“Oldsmiths was set up in August ’09. We play Saturdays, train in Catford, the home ground is in Sidcup and everyone is sound. Men’s 11 a-side at grassroots level is in rapid decline – it can be difficult to organise players and facilities while keeping people hungry – so if there’s an extra element whereby clubs can support the wellbeing of players, fans and communities, maybe we can keep these players engaged and hopefully bring in new lads that want a bit more than to just play football.
Our association with CALM allows our club to say outwardly that we recognise the battles people go through every day and that we will embrace conversation, help where we can, and make a difference going forward together. We’ve always felt that if you can make one person less frustrated through playing football, brilliant. Football, and the CALM Football Collective initiative specifically, has the scope to lift thousands of football fans and those close to them.”
Marvin Sordell, pro footballer and CALM ambassador
“To me, the CALM Football Collective is a snapshot of what CALM is all about and it will get football teams engaging in the importance of looking after your mental health. Even with all the negative emotions and experiences that I’ve encountered throughout my life and career, I have always just enjoyed playing football. The driving force for me persisting in this career initially came from that love for purely playing and nothing has changed since. I love the way CALM thinks about creative ways to tackle such a difficult subject in a unique manner.”
Matthew Legg, CALM supporter and FC Not Alone co-founder
“Football is such a great platform for having positive conversations around mental health. We know football is a key part of British culture and a conversation point for men across the country, so I believe it has the potential to play an integral role in developing the conversation around men’s mental health. Following my own struggles with depression, my cousin and I started FC Not Alone with that in mind and we’ve been working with CALM to try and use football as a way of getting people opening up about their mental health. The support and response it has received illustrates the vast potential of football in generating and facilitating the discussion around mental health. In both bad times and good, football plays a key role in men’s wellbeing and I believe CALM’s role within football via the CALM Football Collective could further improve the benefits men receive from the beautiful game”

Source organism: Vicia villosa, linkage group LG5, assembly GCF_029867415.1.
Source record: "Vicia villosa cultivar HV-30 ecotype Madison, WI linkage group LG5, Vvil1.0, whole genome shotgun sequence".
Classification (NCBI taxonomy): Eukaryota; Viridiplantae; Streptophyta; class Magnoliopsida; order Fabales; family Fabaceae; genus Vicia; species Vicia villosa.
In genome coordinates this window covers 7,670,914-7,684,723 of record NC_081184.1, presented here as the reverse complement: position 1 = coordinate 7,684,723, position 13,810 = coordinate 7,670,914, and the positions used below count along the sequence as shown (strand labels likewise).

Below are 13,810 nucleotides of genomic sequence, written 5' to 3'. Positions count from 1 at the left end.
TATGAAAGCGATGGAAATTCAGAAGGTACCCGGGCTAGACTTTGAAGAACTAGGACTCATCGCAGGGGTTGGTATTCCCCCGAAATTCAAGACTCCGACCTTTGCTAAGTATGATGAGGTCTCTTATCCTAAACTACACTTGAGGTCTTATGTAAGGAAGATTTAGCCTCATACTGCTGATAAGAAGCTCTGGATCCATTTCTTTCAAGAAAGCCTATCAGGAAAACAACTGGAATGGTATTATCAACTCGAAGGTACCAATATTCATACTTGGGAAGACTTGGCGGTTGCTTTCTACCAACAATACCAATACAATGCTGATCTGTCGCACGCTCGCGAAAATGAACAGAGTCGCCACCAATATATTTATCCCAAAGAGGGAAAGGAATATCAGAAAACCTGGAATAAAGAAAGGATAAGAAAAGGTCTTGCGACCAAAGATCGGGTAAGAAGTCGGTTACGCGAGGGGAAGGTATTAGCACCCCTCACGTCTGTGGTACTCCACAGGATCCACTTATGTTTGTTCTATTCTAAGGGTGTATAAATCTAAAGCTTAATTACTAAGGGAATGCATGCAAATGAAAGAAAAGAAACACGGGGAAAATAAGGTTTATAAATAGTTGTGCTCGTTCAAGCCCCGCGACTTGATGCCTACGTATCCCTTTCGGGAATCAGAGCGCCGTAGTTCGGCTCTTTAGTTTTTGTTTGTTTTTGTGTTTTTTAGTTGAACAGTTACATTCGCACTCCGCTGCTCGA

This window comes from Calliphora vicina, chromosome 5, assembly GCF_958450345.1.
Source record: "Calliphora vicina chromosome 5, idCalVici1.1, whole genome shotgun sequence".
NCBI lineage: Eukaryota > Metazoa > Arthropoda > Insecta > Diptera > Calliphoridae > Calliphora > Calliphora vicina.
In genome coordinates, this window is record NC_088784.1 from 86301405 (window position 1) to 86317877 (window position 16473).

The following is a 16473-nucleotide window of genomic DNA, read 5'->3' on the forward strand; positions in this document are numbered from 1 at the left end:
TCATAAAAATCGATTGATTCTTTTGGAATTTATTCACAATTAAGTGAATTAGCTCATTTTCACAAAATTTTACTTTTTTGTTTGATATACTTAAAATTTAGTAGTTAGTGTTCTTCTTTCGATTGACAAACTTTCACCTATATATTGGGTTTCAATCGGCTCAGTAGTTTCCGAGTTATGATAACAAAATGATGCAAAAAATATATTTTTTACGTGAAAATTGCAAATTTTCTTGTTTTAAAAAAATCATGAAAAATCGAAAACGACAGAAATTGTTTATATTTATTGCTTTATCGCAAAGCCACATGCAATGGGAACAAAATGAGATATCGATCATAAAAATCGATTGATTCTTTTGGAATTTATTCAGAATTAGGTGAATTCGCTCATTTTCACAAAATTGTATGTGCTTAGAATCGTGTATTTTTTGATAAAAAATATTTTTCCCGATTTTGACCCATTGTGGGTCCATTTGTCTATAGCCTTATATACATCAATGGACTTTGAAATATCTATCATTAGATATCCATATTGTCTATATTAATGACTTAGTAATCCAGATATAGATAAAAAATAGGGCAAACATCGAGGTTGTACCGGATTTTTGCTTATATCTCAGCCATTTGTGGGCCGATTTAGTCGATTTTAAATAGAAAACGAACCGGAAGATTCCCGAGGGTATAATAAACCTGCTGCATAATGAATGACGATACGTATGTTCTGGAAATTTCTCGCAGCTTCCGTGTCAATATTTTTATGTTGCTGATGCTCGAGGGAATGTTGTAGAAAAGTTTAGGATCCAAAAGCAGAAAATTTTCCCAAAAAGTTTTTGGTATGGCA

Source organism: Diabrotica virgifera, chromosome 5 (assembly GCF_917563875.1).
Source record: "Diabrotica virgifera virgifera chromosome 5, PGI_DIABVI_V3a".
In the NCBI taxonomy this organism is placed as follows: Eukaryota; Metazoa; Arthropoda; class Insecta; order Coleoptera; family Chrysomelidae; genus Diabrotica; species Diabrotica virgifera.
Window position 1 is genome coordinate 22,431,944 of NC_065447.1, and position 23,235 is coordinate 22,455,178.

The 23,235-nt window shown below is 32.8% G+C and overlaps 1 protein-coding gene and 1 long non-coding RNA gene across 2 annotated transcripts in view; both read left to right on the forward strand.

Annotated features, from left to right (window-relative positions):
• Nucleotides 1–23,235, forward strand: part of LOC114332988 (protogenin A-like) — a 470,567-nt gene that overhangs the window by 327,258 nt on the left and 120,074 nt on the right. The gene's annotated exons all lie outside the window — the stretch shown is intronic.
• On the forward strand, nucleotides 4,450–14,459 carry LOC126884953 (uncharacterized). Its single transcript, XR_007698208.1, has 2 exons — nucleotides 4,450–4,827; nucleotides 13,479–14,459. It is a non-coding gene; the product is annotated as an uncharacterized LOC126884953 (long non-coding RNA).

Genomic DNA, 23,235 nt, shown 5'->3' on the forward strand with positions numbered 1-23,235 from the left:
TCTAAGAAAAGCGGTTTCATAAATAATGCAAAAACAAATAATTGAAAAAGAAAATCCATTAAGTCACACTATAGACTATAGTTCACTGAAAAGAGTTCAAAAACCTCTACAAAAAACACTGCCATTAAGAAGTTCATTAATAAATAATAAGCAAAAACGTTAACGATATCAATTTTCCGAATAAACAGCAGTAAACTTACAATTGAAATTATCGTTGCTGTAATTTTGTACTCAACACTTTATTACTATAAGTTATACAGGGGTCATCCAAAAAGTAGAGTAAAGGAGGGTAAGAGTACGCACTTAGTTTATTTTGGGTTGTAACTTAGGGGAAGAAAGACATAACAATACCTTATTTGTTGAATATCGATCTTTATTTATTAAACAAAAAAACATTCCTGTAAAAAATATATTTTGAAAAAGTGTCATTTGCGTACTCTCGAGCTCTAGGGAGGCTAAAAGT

Play football yourself? Want to be first to hear about the CALM Football Collective and our work within football in future? Course ya do. Sign up here.
Photography by Adrihani Rashid.
Need support? Worried about someone? CALM’s helpline and webchat are open daily 5pm-midnight. Get access here.
Have you been affected by suicide? The Support After Suicide Partnership is a hub for anyone bereaved or affected by suicide, where you can find emotional and practical support.
Disclaimer: The views expressed in this article or in the comments below, are not those held by CALM or its Trustees unless stated, and liability cannot be accepted for such comments. We encourage friendly and constructive debate, but please don't share personal contact details when commenting and exercise caution when considering any advice offered by others. We don’t allow abusive, offensive or inappropriate comments or comments that could be interpreted as libellous, defamatory or commercial and we will remove these without warning as and when we find them.